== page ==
Early-stage companies need to be very careful about working with intermediaries who offer to help with “fundraising” and expect be compensated with a percentage of the money raised. Unfortunately, this is gray area in which many people operate on the darker side of charcoal. First and foremost, it is illegal for someone who is not registered with the Securities & Exchange Commission (SEC) to be compensated this way—raising money is legally considered “selling securities.” Therefore, paying for this kind of fundraising can create liability both for the company and for anyone involved. Furthermore, many individuals and companies who play this role misrepresent the extent of their personal contacts and actually send unsolicited plans to venture firms and angels—a practice that does more harm than good. (When I worked at a venture capital firm 10 years ago, we threw away all plans we received from such sources.) Using intermediaries may also damage your reputation with angels and early-stage investors, who often view your having found them as a strong sign of your resourcefulness.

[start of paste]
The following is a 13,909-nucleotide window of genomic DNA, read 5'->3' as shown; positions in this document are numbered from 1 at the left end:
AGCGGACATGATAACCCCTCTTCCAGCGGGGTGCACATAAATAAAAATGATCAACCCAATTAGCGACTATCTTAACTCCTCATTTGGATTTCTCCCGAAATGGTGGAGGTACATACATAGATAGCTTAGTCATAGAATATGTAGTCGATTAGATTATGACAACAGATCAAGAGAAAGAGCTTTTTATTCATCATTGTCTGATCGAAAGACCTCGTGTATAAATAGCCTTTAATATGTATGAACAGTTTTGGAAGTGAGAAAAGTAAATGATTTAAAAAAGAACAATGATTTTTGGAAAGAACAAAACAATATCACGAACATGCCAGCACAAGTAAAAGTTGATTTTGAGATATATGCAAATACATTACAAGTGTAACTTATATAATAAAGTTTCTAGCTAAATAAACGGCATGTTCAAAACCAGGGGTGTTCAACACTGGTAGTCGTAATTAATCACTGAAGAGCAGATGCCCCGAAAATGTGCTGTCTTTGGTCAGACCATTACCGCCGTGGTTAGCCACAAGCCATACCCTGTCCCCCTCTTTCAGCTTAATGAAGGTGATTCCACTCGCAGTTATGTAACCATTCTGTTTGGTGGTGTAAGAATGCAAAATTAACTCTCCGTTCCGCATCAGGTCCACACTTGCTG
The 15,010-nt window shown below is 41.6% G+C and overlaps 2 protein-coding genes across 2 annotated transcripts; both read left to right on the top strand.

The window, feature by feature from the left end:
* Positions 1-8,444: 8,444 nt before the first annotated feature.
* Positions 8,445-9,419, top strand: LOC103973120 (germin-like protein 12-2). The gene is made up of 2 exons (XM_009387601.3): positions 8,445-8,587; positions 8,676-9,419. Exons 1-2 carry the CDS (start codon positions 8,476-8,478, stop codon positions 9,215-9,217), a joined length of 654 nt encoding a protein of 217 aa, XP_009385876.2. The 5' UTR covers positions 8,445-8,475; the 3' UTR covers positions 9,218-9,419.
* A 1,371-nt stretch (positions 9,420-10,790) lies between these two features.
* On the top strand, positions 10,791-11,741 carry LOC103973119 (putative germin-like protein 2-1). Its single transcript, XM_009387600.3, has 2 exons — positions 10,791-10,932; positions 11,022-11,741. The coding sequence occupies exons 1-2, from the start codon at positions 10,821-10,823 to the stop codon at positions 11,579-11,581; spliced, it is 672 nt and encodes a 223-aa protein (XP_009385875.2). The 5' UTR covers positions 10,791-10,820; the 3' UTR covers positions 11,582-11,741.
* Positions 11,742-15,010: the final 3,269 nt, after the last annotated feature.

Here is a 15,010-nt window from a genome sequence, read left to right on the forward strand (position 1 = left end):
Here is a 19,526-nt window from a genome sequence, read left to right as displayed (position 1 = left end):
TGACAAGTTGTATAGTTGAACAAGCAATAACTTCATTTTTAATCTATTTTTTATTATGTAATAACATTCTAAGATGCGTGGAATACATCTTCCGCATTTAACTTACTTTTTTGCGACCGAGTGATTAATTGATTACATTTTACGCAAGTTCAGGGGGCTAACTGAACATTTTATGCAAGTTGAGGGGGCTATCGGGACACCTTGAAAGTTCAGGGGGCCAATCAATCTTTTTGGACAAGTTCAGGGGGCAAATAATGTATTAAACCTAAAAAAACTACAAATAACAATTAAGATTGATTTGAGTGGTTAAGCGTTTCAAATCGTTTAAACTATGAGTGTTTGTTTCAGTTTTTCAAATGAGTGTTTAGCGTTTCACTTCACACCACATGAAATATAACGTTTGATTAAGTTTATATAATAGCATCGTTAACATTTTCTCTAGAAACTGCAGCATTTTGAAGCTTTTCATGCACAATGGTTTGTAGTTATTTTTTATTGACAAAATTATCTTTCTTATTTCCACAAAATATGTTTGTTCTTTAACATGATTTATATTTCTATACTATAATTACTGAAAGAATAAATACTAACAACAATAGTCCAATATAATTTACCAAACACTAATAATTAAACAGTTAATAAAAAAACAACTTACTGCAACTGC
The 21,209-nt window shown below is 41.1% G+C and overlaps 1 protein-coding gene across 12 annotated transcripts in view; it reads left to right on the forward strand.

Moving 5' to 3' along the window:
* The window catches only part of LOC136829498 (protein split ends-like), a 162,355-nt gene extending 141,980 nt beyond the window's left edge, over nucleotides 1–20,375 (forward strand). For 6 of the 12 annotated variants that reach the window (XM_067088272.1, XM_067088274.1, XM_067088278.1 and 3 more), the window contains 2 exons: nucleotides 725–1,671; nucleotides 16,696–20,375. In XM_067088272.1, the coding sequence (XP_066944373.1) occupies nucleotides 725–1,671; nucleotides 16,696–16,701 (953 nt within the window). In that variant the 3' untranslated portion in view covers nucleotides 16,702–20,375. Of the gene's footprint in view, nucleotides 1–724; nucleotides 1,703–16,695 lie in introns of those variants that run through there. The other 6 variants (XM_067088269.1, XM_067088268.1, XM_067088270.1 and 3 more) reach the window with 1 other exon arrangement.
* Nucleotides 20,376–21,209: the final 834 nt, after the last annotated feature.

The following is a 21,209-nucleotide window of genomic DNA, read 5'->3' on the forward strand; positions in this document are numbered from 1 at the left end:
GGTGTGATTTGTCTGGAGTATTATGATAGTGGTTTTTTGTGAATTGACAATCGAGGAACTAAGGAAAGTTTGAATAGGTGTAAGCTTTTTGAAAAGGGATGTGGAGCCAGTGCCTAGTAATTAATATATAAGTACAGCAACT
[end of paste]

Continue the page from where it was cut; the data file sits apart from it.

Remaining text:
Early-stage investors want to hear from and have their questions answered by company management, not from intermediaries who may or may not understand the company’s business. A successful fundraising campaign begins with a solid strategy, a clear understanding of the market opportunity, excellent presentation materials, and a carefully developed list of targeted investors. These are not projects that should be undertaken independent of management. That said, hiring someone to help behind the scenes (especially if this is your first time fundraising) can make your team look stronger. We work with clients to help them prepare.
First impressions matter in fundraising. Don’t let someone else become the face of your business. Your ability to find, reach out to, and connect with investors speaks volumes about your entrepreneurial abilities.